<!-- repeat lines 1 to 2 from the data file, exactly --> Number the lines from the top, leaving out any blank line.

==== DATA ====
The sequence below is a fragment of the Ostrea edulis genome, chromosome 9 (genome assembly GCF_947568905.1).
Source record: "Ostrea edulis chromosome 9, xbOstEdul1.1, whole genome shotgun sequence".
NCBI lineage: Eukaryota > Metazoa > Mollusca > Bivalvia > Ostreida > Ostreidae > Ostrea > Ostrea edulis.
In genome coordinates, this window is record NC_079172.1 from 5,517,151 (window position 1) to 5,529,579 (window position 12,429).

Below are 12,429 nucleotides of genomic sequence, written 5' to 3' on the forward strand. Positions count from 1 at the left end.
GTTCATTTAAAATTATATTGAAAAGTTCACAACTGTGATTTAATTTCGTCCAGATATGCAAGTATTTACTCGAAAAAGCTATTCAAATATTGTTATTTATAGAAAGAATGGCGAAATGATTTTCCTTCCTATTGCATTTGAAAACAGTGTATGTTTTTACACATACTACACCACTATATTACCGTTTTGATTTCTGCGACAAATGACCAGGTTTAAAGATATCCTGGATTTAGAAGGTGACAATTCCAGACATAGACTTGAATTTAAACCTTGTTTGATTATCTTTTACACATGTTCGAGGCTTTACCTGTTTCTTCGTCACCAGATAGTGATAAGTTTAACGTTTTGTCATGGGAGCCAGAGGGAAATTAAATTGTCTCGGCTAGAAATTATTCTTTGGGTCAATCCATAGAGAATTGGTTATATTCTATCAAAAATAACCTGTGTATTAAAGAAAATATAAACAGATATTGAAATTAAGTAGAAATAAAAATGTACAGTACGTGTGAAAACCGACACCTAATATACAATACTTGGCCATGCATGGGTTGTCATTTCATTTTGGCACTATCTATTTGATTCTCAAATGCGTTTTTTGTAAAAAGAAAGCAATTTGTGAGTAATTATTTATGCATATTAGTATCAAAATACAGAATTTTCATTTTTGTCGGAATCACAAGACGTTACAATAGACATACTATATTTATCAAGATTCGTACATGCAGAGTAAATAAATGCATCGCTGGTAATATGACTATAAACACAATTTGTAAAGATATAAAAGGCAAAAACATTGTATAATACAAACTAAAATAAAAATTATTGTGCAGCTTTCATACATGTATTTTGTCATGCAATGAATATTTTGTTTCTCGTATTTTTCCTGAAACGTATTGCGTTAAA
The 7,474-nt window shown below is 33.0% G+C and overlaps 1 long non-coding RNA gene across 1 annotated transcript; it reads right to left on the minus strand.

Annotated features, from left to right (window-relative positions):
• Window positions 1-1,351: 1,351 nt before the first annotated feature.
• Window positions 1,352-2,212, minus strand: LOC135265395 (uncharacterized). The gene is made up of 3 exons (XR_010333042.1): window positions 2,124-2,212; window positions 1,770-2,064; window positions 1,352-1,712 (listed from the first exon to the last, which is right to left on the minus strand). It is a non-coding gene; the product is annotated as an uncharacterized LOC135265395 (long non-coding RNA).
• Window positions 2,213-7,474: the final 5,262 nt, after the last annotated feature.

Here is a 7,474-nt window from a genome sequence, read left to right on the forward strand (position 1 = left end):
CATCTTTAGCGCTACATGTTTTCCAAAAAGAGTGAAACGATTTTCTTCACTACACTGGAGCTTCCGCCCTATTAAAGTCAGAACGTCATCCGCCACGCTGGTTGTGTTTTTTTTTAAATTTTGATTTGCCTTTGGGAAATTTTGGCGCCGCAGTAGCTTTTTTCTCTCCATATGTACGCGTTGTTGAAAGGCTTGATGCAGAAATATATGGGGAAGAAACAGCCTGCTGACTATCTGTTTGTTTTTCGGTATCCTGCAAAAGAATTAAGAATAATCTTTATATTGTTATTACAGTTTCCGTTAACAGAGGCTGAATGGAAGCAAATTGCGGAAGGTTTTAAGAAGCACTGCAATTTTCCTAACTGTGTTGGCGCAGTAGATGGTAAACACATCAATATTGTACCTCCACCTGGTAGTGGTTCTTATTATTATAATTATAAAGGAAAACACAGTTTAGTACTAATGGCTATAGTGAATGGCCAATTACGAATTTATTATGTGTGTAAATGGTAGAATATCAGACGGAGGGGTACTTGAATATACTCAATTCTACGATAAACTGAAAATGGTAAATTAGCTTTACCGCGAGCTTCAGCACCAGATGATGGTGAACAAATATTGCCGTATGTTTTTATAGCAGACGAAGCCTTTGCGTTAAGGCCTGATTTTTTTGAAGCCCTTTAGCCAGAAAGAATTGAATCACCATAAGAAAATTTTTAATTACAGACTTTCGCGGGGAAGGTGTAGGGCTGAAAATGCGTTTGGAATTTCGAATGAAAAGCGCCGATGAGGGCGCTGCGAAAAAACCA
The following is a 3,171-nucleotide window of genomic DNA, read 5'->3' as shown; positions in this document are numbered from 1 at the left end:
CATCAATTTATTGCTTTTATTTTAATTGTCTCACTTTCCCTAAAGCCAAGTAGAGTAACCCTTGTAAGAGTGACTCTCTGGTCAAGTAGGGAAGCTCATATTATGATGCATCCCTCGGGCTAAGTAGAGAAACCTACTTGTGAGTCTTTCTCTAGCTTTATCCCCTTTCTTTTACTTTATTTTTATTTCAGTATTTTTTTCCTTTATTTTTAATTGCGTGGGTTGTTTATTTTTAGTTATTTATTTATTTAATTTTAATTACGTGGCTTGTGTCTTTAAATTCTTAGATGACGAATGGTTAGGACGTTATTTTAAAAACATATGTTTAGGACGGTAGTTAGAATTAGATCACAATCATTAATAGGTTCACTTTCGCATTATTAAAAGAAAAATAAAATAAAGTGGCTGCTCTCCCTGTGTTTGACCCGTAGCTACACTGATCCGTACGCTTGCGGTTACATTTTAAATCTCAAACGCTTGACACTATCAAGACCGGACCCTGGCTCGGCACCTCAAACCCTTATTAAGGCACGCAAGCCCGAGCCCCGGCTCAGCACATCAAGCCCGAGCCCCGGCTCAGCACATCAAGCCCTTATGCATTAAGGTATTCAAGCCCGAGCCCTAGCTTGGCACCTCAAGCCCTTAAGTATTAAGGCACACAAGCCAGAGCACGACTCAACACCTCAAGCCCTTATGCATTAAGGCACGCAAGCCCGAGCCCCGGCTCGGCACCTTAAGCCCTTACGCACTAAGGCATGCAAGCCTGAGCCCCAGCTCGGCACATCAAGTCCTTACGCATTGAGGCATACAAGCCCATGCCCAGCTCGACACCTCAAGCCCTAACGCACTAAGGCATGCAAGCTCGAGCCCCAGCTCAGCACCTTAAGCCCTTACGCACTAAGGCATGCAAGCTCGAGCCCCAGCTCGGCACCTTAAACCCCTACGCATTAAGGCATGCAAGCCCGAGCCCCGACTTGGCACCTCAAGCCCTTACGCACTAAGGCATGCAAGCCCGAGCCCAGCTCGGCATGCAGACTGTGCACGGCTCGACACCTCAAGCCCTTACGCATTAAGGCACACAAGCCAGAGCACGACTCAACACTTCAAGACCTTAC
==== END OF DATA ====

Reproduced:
The sequence below is a fragment of the Ostrea edulis genome, chromosome 9 (genome assembly GCF_947568905.1).
Source record: "Ostrea edulis chromosome 9, xbOstEdul1.1, whole genome shotgun sequence".